The Frogmarch

"I've got to pull up my stakes and roll, man." --Jean-Jacques Libris de Kerouac

Friday, November 14, 2008

Reverie in the Laverie

Tuesday night is Laundry Night here at the Fortress of Solitude, though unfortunately since moving from a 152-square-meter dee-luxe apartment (in the sky-hy) to a 25-square-meter converted gardener's shed, I no longer have the space or the connections (ha!) for a washing machine. A guy living alone doesn't generate all that much laundry, but enough that each week I take a load of either lights or darks down the hill to my nearest laundromat (J-P Laverie), wedged into a tiny space in a Renaissance-era building, in between an antiquarian bookseller and The Metal Cafe.

There are 5 washers here, 3 dryers, a detergent vending machine hung on a wall, a narrow table for folding, and that's it. A load of wash costs 3.50, which is kind of a lot, but that's not the worst of it: the 3.50 must be in the form of three 1-euro coins and one 50-centime piece [see green sign in photo]. There is no change machine. There is no attendant to make change. There is (usually) no one else around at all. There is only a corner bodega 3 blocks away, run by a hard-looking snag-toothed Arab who makes his living selling cheap wine and 9%-alcohol beer to the bums who hang out on the riverbank, and who does not give change unless you buy something. So next to the the jar where I dump my pocket change each day there is a neat stack of 1-euro and 50-centime pieces awaiting the next Tuesday. (Dryers also take only 50-centime pieces).

So each Tuesday, I stuff my laundry into one of the washers that are actually functioning (3 out of 5 ain't bad) and hop up on the table with a book to help pass the 40 minutes. There are no chairs. I lean my back against a wall covered in posters and flyers [photo]: Concerts, films, plays; flea markets; a lost dog ("flea-bitten, fearful"); and "Recherche Desperement Marine"--that's a girl's name, not an occupation--followed by a little squiggle that is either initials or a drawing, and a cell phone number. A clown for hire, named Freddy, 30 euros; unclear whether that's per hour or per appearance.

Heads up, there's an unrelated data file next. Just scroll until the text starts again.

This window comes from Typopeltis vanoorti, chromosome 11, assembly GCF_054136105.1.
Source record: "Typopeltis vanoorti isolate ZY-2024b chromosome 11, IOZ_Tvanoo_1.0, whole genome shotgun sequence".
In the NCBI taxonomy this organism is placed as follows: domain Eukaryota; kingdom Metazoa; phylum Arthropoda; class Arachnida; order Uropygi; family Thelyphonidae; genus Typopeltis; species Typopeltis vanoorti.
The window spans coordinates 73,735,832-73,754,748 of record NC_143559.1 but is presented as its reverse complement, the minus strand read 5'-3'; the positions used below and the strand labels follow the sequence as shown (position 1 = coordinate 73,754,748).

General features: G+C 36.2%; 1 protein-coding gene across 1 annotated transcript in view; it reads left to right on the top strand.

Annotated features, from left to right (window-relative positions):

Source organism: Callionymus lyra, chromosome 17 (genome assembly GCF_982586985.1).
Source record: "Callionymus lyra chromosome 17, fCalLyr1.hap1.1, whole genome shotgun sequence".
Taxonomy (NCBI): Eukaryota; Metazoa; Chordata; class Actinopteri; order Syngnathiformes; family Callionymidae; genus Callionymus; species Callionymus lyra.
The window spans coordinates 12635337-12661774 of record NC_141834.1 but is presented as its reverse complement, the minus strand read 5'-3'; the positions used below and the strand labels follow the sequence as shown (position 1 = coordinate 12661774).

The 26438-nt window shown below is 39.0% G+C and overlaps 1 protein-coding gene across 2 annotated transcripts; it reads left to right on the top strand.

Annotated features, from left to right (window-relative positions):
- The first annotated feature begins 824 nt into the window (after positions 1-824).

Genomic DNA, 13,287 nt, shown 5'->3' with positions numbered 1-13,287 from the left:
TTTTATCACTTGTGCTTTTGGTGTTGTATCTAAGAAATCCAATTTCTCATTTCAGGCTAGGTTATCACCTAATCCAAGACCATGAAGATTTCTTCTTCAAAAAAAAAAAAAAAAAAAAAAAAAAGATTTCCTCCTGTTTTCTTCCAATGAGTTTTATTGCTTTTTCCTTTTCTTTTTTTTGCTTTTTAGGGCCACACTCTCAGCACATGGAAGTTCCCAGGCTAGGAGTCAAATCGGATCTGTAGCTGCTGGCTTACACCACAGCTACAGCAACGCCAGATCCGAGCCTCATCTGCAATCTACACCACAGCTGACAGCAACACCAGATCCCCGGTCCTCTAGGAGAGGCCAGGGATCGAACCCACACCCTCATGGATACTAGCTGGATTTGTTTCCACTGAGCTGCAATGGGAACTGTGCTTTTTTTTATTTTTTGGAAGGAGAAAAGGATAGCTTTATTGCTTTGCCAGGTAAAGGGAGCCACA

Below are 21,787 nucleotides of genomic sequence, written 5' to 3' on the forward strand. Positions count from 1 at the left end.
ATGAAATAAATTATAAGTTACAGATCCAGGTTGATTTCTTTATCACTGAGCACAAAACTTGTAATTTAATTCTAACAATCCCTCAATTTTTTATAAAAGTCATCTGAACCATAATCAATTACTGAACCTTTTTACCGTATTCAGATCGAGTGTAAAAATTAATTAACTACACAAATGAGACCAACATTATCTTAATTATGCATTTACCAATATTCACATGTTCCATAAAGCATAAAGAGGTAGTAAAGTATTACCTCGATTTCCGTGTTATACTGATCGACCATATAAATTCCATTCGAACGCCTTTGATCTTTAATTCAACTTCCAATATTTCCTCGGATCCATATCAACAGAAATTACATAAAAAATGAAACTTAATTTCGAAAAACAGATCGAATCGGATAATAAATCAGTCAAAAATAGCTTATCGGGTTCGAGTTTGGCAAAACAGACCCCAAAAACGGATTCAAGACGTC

Into the dryer with my clothes. The proprietor stops by to be sure I have my last load in; it's nearly eight o'clock. She is a tiny old woman with a tiny quivering dog, and she totters back out as the dog pisses on the stoop (which is why I sit on the table and not the stoop). The insistent repetitive beat of Eurodisco comes from The Metal Cafe next door. Why don't they play metal at The Metal Cafe? On the wall behind me is a poster for a triple-bill rock show by an Iron Maiden tribute band, a Helloween tribute band (!) and a Thin Lizzy tribute band (!!!).

I load my sorta-dry clothes into the bag, cross Place de la Trinite and head up the hill toward home. [photo: the lower third of Montee du Gourgillon; note angle of street vs. angle of level windowsill at left] The moon is full and the narrow street echoes my slow footsteps (and by the time I reach the top, my heavy breathing). Inside the Clos Vendome, I pause to look out over the city from the esplanade that connects the gatehouse and old orchard to the Big House and inner garden. [photo: crummy composition on my part, lining up the steeple of Eglise St. Georges with the Credit Lyonnais tower behind it; Saone river and Quai Tilsitt in foreground; Place Bellecour lit up at center] It's good to pause and look around myself sometimes, remind myself where I am and what I'm doing. I don't do it enough.


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